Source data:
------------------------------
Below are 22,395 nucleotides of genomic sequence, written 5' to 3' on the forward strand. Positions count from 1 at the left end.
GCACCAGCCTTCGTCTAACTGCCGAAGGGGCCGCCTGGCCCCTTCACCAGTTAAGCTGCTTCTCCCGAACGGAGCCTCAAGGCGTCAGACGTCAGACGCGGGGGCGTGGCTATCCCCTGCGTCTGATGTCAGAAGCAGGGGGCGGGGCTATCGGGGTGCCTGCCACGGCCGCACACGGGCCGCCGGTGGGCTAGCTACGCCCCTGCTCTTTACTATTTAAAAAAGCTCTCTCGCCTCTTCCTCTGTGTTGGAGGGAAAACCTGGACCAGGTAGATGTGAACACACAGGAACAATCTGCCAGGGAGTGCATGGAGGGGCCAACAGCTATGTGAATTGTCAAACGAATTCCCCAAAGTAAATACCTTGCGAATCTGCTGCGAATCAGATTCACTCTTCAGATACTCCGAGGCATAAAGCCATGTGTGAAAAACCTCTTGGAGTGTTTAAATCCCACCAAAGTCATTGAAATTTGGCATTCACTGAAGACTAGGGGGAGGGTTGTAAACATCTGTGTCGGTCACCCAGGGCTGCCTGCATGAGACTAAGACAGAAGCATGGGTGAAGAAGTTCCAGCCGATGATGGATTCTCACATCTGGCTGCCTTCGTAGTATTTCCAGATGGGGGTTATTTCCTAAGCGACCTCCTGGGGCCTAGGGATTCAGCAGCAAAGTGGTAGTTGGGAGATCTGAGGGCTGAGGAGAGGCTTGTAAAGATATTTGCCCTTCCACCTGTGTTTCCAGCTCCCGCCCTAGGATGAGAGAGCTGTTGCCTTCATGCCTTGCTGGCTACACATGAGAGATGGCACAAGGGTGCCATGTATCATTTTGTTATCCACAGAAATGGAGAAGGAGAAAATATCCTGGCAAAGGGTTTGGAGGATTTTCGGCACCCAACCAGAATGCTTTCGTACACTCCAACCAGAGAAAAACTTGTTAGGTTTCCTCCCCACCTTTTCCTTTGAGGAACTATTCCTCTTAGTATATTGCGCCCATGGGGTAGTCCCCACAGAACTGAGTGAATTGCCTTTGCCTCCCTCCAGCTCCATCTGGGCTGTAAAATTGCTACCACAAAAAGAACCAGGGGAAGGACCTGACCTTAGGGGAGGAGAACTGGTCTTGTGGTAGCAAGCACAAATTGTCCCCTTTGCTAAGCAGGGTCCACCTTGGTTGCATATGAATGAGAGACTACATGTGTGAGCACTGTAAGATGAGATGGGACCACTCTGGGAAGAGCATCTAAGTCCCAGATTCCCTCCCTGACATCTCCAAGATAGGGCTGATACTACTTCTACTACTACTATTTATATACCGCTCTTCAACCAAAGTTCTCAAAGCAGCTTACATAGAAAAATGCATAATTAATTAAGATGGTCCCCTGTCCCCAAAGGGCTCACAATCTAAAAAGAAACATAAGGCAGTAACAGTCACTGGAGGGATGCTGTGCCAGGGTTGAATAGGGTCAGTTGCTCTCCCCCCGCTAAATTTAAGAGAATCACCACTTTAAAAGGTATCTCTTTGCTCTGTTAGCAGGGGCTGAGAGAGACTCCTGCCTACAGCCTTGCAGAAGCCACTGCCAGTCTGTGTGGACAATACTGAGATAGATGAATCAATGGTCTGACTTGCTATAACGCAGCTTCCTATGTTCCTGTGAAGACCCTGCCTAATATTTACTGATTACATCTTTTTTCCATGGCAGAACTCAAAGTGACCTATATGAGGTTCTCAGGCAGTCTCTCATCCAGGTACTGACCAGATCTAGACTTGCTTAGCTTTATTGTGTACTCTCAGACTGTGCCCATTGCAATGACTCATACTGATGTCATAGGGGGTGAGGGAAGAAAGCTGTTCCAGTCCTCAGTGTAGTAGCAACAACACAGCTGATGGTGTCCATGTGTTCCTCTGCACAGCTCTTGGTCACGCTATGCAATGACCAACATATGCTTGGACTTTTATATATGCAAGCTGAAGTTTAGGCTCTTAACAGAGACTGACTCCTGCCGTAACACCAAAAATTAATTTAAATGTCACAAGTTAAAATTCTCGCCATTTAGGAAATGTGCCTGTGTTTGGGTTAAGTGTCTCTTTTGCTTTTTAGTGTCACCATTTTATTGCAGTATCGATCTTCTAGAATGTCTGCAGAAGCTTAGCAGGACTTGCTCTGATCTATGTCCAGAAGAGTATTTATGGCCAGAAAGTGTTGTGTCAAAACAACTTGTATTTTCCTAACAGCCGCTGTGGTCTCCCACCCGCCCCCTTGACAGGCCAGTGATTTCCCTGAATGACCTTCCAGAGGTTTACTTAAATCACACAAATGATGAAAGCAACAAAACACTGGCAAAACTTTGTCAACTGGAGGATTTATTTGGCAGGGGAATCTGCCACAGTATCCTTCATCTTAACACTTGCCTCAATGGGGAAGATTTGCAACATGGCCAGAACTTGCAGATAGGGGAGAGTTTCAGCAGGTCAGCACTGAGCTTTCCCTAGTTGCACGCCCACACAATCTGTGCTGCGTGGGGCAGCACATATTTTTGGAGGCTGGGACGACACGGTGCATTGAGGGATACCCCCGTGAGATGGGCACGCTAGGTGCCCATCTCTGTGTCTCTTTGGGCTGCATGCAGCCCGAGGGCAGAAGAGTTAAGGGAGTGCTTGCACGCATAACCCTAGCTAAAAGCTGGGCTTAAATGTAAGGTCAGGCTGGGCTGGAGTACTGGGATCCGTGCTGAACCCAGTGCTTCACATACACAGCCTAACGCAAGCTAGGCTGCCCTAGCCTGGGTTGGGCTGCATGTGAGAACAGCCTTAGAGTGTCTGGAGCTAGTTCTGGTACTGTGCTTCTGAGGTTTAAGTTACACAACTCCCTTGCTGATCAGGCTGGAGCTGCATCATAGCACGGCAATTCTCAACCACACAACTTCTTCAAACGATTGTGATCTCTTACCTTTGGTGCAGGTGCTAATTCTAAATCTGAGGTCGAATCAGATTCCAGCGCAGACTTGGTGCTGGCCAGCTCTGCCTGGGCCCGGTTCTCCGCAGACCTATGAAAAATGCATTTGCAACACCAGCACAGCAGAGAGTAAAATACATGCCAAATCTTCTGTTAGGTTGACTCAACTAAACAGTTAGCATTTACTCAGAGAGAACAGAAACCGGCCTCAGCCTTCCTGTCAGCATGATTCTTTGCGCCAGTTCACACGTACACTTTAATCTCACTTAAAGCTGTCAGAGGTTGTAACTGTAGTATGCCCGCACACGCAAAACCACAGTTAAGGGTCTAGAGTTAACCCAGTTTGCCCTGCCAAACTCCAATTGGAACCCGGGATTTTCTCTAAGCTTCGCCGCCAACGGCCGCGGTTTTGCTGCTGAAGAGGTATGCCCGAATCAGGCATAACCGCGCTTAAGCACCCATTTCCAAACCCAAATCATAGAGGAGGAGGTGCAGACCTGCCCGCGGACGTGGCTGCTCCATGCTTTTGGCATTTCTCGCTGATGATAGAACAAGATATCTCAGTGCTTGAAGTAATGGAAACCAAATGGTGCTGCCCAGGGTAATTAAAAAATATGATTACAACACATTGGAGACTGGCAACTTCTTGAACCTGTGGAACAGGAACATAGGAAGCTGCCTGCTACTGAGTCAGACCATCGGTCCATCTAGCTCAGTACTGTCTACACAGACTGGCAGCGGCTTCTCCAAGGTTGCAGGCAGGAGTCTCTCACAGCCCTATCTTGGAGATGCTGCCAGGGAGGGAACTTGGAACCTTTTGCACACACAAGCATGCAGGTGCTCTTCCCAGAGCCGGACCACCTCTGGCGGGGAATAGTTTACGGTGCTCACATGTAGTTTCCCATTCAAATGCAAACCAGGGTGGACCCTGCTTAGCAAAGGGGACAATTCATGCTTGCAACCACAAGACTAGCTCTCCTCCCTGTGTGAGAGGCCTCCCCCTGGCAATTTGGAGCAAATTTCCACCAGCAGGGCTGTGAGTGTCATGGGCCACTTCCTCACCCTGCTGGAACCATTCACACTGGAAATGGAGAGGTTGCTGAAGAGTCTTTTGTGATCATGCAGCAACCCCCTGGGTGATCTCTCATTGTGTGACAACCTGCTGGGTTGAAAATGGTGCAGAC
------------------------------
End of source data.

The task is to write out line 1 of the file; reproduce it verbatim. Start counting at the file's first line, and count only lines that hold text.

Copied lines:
Below are 22,395 nucleotides of genomic sequence, written 5' to 3' on the forward strand. Positions count from 1 at the left end.